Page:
First Auto??

Musings and thoughts on the First Automobiles
Published by: All Car Central Publishing
Date published: 08/11/2013
Available in Ebook

Benz Patent-Motorwagon 1886
Mercedes-Benz Museum 2012



Who made the first automobile ? The question that has been debated since the turn of the last century and as yet seems to be as elusive as ever. Now you would think it's a simple question but, like so many other claims it takes a lot of time to confirm. First what is the definition of Automobile? Are we talking about a horseless carriage, a stem engine, an electric conveyance? Or something else? There were electric trolleys as early as the 1880''s running on crude batteries that took items from one location to another. The famous London underground system started this way transporting goods underground to various retail outlets. Steam engines for use on the roads were around as early as 1872 throughout Europe. So we are now left with what became known as the internal combustion power unit, an engine that could be used to move containers, people or both.

Maybach highspeed gaseoline engine 1883;
Mercedes-Benz Museum 2012


Daimler and Benz are names associated with the development of the Motor Car but I would not suggest that they were alone in 1885, when the first car was reported as running under its own power in the gardens of Mr. Daimlers home. A year later a four wheeler was designed by Daimler, while just a mere 100 kilometers away Mr. Karl Benz was creating his own propelled vehicle utilizing a gas generated engine. The serious problem that both men found was how do you ignite the mixture of air and fuel? Daimler had developed a hot tube ignition which represented a tube in the cylinders that once heated would maintain enough heat to fire the fuel mixture. This heat was provided by the hot exhaust from the engine... OK I know what you are asking... How do you get this devise hot enough to get the engine working.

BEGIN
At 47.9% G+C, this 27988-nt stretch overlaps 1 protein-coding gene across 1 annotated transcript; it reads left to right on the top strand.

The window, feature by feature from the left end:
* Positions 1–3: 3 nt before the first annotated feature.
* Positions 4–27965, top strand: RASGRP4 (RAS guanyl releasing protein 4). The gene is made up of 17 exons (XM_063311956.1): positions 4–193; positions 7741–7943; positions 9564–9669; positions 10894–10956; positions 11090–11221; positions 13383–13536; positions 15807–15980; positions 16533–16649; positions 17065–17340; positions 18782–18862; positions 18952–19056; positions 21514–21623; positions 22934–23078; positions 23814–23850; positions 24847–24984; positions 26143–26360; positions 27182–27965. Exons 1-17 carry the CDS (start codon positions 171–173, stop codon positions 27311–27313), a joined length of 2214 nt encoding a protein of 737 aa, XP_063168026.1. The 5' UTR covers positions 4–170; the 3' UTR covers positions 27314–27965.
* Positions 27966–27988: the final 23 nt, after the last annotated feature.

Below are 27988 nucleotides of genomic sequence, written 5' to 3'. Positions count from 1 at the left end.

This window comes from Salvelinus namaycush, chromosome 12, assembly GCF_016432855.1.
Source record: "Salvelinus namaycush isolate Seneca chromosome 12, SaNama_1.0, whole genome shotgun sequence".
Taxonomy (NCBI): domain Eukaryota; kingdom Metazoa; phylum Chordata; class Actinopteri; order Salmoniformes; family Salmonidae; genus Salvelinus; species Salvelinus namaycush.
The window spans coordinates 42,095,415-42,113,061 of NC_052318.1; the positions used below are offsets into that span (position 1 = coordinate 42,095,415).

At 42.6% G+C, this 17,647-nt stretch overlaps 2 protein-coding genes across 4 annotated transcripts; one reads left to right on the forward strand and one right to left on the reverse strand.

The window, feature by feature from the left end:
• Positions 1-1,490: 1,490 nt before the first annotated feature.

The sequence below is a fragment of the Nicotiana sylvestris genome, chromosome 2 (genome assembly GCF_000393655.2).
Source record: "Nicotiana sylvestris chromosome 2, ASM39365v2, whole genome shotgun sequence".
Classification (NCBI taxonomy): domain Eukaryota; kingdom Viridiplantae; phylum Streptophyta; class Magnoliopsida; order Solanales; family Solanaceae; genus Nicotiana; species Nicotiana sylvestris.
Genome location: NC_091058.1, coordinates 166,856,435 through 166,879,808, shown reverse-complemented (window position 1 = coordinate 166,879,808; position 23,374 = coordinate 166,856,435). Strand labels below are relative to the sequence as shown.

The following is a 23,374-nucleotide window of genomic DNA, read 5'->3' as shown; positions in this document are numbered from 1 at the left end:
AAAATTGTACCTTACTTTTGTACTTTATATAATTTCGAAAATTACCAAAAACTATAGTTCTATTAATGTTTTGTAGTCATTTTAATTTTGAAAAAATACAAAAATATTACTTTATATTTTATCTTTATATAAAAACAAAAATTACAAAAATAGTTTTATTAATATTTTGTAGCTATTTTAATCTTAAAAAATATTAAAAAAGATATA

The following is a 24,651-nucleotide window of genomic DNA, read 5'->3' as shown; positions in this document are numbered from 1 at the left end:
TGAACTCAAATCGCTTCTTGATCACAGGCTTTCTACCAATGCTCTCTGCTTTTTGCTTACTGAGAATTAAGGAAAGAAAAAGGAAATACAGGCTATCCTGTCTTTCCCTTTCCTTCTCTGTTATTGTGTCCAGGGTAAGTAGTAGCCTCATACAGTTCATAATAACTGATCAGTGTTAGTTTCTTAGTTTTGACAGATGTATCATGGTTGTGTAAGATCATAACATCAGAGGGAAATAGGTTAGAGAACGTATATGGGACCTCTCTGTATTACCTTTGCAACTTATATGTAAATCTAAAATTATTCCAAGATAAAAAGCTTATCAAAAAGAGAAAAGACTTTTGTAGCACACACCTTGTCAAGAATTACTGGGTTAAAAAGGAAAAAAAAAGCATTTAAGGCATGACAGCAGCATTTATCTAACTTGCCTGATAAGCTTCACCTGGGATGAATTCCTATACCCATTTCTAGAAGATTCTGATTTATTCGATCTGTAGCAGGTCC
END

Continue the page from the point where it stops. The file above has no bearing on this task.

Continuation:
Answer is simple; you have a man heat it up before your desire to use the vehicle. He did this utilizing a number of techniques but the most efficient was the painter blow torch. His given name was "Chauffer" after the French word "Chaud" meaning HEAT. Within a few years the electric system had been developed for these vehicles pioneered by Dr Bosh in Germany and eventually accepted as ideal throughout the motor manufacturing world.

If you could get a vehicle to start with an eclectic spark from a magneto how about a flying machine or a boat or whatever? The first recorded successful boat driven by an internal gas engine was in Russia in 1901, followed by Germany the next year. As for flying machines Brazil claims that first achievement before the success of the Wright Brothers in the USA. However, I am inclined to accept the US achievement if only because we have visual conformation. By the early 1900's airplanes as they had become known throughout the world were flying and breaking records almost every month.

The famous Brooklands race track in Britain staged air displays almost every summer weekend with aircraft held together with cloth glue and string giving displays of aerobatics to a weekend crowd from 1911 onwards. The deal was simple if you had a string bag and wanted to keep it somewhere Brooklands would build you a shed just big enough to house the plane and a camp bed with a oil stove to cook your breakfast etc. In return you gave dare devil demonstrations to the weekend crowd. This brought the people into the facility and of course apart from the aircraft there was car racing on the famous Brooklands track. The idea was soon copied in America with the famous Indianapolis race track.

In America as early as 1910 there were flying machine displays at county fairs and other community events and of course later we had the famous Barn Stompers who earned a modest living doing the same thing... In 1900 Benz and Daimler joined forces and chose the Trade name of Mercedes Benz. It is said that this was the name of the daughter of their principle sales agent and of course that may be correct, whatever it's certainly an attractive name for an equally attractive motor car. Returning to the original question who made the first free standing Motor Vehicle? My suggestion is several people in various locations around the world, whose contributions enabled Mr. Benz to successfully develop his motor carriage.
Geoff Wheatley©

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